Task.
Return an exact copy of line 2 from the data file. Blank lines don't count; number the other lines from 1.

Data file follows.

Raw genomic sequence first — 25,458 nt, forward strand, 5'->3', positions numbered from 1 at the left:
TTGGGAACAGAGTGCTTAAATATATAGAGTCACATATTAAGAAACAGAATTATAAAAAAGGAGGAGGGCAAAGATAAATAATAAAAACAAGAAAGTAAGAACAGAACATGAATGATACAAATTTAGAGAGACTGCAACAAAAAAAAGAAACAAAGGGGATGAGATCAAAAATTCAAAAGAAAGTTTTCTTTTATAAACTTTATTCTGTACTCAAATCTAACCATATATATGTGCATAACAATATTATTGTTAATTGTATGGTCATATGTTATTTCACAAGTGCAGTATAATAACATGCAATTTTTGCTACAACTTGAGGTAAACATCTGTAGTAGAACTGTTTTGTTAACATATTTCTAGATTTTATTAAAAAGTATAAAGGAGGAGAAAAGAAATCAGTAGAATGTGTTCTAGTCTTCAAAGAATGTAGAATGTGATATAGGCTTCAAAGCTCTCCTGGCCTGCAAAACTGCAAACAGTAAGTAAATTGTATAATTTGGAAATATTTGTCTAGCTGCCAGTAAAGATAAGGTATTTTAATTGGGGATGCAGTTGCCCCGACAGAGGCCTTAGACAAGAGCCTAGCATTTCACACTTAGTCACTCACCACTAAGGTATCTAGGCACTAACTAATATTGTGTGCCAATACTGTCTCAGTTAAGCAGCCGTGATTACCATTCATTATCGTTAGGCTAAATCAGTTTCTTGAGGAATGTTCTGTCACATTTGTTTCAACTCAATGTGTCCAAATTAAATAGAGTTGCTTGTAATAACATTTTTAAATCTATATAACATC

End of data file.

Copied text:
TTGGGAACAGAGTGCTTAAATATATAGAGTCACATATTAAGAAACAGAATTATAAAAAAGGAGGAGGGCAAAGATAAATAATAAAAACAAGAAAGTAAGAACAGAACATGAATGATACAAATTTAGAGAGACTGCAACAAAAAAAAGAAACAAAGGGGATGAGATCAAAAATTCAAAAGAAAGTTTTCTTTTATAAACTTTATTCTGTACTCAAATCTAACCATATATATGTGCATAACAATATTATTGTTAATTGTATGGTCATATGTTATTTCACAAGTGCAGTATAATAACATGCAATTTTTGCTACAACTTGAGGTAAACATCTGTAGTAGAACTGTTTTGTTAACATATTTCTAGATTTTATTAAAAAGTATAAAGGAGGAGAAAAGAAATCAGTAGAATGTGTTCTAGTCTTCAAAGAATGTAGAATGTGATATAGGCTTCAAAGCTCTCCTGGCCTGCAAAACTGCAAACAGTAAGTAAATTGTATAATTTGGAAATATTTGTCTAGCTGCCAGTAAAGATAAGGTATTTTAATTGGGGATGCAGTTGCCCCGACAGAGGCCTTAGACAAGAGCCTAGCATTTCACACTTAGTCACTCACCACTAAGGTATCTAGGCACTAACTAATATTGTGTGCCAATACTGTCTCAGTTAAGCAGCCGTGATTACCATTCATTATCGTTAGGCTAAATCAGTTTCTTGAGGAATGTTCTGTCACATTTGTTTCAACTCAATGTGTCCAAATTAAATAGAGTTGCTTGTAATAACATTTTTAAATCTATATAACATC